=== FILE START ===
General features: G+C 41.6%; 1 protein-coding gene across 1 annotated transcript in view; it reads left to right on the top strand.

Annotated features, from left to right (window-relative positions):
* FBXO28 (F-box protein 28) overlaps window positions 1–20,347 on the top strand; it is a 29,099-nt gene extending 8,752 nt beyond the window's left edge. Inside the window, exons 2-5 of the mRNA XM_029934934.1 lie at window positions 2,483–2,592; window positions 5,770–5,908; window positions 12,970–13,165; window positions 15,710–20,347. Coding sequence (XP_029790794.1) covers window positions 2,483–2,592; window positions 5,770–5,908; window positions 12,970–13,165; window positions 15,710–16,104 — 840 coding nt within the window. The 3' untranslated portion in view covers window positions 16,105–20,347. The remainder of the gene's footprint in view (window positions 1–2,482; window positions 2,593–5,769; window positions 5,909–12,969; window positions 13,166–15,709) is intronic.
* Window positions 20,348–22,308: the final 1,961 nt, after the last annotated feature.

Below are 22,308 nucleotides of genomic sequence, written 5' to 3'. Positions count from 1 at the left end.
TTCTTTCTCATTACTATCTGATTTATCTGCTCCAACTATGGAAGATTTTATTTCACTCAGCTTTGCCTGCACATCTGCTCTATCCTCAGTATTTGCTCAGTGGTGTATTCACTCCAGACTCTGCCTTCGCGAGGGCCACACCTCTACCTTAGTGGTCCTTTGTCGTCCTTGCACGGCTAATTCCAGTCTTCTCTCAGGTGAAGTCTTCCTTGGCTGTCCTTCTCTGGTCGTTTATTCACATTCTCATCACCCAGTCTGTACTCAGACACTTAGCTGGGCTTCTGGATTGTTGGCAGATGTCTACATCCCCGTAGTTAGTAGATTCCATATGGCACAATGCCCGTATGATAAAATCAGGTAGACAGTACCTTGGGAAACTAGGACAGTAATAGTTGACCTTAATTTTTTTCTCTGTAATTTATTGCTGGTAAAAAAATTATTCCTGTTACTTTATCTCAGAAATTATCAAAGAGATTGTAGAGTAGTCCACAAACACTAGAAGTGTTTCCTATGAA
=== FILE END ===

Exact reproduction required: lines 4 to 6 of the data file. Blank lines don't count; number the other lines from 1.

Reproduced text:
* Window positions 20,348–22,308: the final 1,961 nt, after the last annotated feature.

Below are 22,308 nucleotides of genomic sequence, written 5' to 3'. Positions count from 1 at the left end.
TTCTTTCTCATTACTATCTGATTTATCTGCTCCAACTATGGAAGATTTTATTTCACTCAGCTTTGCCTGCACATCTGCTCTATCCTCAGTATTTGCTCAGTGGTGTATTCACTCCAGACTCTGCCTTCGCGAGGGCCACACCTCTACCTTAGTGGTCCTTTGTCGTCCTTGCACGGCTAATTCCAGTCTTCTCTCAGGTGAAGTCTTCCTTGGCTGTCCTTCTCTGGTCGTTTATTCACATTCTCATCACCCAGTCTGTACTCAGACACTTAGCTGGGCTTCTGGATTGTTGGCAGATGTCTACATCCCCGTAGTTAGTAGATTCCATATGGCACAATGCCCGTATGATAAAATCAGGTAGACAGTACCTTGGGAAACTAGGACAGTAATAGTTGACCTTAATTTTTTTCTCTGTAATTTATTGCTGGTAAAAAAATTATTCCTGTTACTTTATCTCAGAAATTATCAAAGAGATTGTAGAGTAGTCCACAAACACTAGAAGTGTTTCCTATGAA